Batia Suter does the same thing. She collects books, often second-hand ones, full of images, and selects the ones which light her candle. Then she blows them up into large (two or three feet across) prints and then – this is the best bit – hangs them on the walls of galleries, thus creating, in the words of the commentary:

an encyclopaedic collection of visual taxonomies that expose the shifting and relative meanings of printed images depending on their context

Unlike the rather minimalist hangings of the previous two rooms, Suter’s work is definitely ‘immersive’ covering all four walls from floor to ceiling.

Installation view of the Batia Suter room at the Deutsche Börse Photography Foundation Prize 2018 exhibition at the Photographers' Gallery

Installation view of the Batia Suter room at the Deutsche Börse Photography Foundation Prize 2018 exhibition at the Photographers’ Gallery

The way the images are unframed helps them to meld together. And neighbouring images bring out new aspects and details you hadn’t noticed in the individual works on their own. For example, it all looks very organic until you see the big pic of a vacuum cleaner and the even more incongruous close up of a printed circuit!

Her work is an exploration of how visual formats affect and manipulate meaning, depending on where and how they are placed. Apparently she has amassed a collection of over 1,000 publications to use as source material. What a simple, elegant and beautiful idea!

Luke Willis Thompson – autoportrait

As you enter the 5th floor room there’s a very loud noise of machinery which I thought must be some kind of building works going on next door. But on crossing the gallery and walking into the pitch black alcove behind it you find a really old-fashioned 35mm film projector at work. It’s this that’s making all the racket.

Film projector for Luke Willis Thompson's work, autoportrait

Film projector for Luke Willis Thompson’s work, autoportrait

And what is it projecting?

A silent black and white film showing a bust or portrait framing of a young black American woman, Diamond Reynolds.

In July 2016, Reynolds broadcast, via Facebook Live, the moments immediately after the fatal shooting of her partner Philando Castile, by a police officer during a traffic-stop in Minnesota. Reynolds’ video circulated widely online and clocked up over six million views.

In November 2016, Thompson established a conversation with Reynolds and her lawyer, and invited Reynolds to work with him on an aesthetic response to her video broadcast. Acting as a ‘sister-image’ the artwork would break with the well-known image of Reynolds, until then only known as a distraught woman caught in a moment of violence, and then distributed far and wide as a shocking news story. As the gallery guide puts it:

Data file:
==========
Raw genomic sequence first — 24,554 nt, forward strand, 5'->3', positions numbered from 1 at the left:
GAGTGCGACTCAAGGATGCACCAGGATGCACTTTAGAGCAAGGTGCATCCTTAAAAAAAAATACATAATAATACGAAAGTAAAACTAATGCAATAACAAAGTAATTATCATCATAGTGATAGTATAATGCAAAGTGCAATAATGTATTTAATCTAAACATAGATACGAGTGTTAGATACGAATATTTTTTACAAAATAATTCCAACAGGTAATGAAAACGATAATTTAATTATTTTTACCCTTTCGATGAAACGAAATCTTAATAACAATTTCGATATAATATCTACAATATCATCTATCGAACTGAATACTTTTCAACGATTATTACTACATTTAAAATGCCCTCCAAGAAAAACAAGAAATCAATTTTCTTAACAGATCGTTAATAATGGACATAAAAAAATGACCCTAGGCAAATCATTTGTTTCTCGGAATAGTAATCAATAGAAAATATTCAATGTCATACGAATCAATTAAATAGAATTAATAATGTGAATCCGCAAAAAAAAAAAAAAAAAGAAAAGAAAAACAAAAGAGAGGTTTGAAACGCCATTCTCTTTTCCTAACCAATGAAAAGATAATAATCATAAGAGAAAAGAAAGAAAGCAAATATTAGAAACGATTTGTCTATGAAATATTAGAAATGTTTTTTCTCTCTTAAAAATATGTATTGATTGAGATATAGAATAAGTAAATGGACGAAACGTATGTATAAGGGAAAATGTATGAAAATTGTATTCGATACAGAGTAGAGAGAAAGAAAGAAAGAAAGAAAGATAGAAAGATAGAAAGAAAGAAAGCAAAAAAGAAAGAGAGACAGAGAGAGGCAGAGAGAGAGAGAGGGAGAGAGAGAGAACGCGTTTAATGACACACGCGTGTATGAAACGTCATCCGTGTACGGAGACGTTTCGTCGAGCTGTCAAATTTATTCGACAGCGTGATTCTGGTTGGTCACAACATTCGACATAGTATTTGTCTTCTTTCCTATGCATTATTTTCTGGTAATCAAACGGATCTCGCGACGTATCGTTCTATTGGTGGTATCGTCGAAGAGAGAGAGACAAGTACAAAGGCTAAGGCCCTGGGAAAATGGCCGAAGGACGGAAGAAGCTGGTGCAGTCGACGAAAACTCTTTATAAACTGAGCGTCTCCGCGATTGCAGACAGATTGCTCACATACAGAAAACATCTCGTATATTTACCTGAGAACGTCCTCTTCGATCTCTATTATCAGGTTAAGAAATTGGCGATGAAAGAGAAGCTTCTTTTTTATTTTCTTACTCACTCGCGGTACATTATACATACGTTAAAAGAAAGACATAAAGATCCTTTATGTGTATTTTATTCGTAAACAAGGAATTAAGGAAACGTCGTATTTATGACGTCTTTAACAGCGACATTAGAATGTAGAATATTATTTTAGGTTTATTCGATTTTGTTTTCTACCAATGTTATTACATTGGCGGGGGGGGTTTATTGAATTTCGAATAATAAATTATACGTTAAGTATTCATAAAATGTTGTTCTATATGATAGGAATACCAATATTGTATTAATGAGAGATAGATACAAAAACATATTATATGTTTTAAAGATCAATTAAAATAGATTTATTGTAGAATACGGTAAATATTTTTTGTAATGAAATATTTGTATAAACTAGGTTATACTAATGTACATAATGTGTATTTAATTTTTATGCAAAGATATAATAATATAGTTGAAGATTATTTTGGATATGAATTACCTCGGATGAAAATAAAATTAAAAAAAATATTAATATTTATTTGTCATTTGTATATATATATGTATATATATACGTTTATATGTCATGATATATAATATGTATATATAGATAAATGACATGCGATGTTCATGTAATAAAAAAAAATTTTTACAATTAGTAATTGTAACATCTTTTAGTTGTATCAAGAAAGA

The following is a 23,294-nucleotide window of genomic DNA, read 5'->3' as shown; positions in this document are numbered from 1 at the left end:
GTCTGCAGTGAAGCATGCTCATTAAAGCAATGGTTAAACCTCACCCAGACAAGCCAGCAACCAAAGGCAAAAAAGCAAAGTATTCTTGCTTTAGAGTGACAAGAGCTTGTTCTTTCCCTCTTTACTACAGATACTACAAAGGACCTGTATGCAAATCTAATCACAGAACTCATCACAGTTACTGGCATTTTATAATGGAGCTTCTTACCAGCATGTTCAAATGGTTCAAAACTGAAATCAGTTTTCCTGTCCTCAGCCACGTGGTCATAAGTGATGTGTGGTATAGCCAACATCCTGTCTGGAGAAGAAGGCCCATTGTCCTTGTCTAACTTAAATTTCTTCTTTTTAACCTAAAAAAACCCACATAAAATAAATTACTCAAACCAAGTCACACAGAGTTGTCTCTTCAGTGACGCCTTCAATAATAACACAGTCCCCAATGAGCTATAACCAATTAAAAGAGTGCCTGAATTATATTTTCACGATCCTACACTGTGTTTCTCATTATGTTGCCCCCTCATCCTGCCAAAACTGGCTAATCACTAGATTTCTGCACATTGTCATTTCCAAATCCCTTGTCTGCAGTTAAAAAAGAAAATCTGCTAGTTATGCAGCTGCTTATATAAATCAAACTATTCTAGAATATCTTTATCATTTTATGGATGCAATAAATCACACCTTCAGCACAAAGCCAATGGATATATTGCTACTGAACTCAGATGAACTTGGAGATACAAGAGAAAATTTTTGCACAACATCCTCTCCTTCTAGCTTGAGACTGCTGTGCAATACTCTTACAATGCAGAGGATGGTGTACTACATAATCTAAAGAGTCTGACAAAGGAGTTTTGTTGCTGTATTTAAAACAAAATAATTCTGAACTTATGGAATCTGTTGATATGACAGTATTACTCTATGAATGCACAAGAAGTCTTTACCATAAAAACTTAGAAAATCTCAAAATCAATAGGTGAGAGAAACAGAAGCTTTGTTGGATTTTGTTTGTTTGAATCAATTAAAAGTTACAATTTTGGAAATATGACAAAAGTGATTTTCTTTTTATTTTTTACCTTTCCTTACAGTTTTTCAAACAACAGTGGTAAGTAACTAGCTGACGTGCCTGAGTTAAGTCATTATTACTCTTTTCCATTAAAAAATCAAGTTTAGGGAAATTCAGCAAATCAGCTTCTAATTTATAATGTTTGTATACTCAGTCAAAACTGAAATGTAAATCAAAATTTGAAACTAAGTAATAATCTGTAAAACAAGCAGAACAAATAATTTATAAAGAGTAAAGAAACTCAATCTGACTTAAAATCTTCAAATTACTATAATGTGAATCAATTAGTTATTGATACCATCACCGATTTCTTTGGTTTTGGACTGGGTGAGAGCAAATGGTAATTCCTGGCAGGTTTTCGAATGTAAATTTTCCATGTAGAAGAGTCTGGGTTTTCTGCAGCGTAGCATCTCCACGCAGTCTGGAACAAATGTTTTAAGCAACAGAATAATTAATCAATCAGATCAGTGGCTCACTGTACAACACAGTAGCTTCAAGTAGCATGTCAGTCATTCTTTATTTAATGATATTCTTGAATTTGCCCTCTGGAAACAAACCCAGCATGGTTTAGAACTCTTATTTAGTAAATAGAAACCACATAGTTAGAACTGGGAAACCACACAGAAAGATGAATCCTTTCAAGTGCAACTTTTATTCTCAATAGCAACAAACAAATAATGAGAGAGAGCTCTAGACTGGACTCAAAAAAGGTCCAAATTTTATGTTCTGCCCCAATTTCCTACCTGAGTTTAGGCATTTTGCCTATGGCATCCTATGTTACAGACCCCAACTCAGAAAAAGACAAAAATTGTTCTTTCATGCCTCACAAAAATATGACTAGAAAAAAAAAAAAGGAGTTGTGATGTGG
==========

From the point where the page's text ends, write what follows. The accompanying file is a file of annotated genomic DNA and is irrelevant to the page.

Shot on 35mm, black and white film and presented in the gallery as a single screen work, autoportait continues to reopen questions of the agency of Reynolds’ recording within, outside of, and beyond the conditions of predetermined racial power structures.

In other words it makes you compare and contrast her image in the self-filmed distraught moments after the shooting – and how that image was swept up in social media and then into a firestorm of angry comment about police racism in America – with this silent, calm and meditative image? Which is the real Diamond? Who owns her image, and her behaviour? How is anyone’s ‘personality’ caught and distorted by film?

I’d like to link off to the video on YouTube but it doesn’t seem to be on there. Here’s a promotional still. Diamond is recorded, successively wearing a couple of different outfits, in all of them looking screen left, downwards, silent and expressionless. Quite obviously portrayed in a soulful, introspective mode. Which is the real Diamond? Can we ever know? Are we, the viewers, participants in yet another distortion or only partial presentation of her personality? Discuss.

Still from autoportrait by Luke Willis Thompson © the artist

Still from autoportrait by Luke Willis Thompson © the artist

The Deutsche Börse Photography Foundation Prize 2018

To my surprise, this is the work which won the £30,000 Deutsche Börse Photography Foundation Prize 2018.

There’s no doubt that it’s a sensitive and moving work in itself; that it’s a thoughtful response to the way the young woman’s image was ‘kidnapped’ by the circulation of the tragic video footage on Facebook, and that this is a careful effort by her, and Thompson as intermediary, to reclaim her image in a way controlled by her, to portray herself as more than the weeping victim of a moment of police violence.

But it’s not at all a photograph, is it, and certainly not a ‘body of photographic work’.

I wonder what established photographers make of the fact that one of the most prestigious prizes in photography was won by a film, that two of the other entries (Monsanto and Refusal) were essentially book projects which contained a lot of video, TV and text-based content as well as photos – and that the fourth entry (Batia Suter’s) didn’t include a single original photograph but was instead a collage of previously-existing images.

Also, the imperial dominance of American culture and values is a bugbear and bête noire of mine, so I was disappointed that, although the competition specifically mentions ‘Europe’ among the entrance criteria, two of the entries (Monsanto, autoportrait) are about entirely American subject matter.

The videos

Three of the entrants have a video about them on YouTube. They play consecutively, one after the other.


Related links

The photographers’ websites

Other photography reviews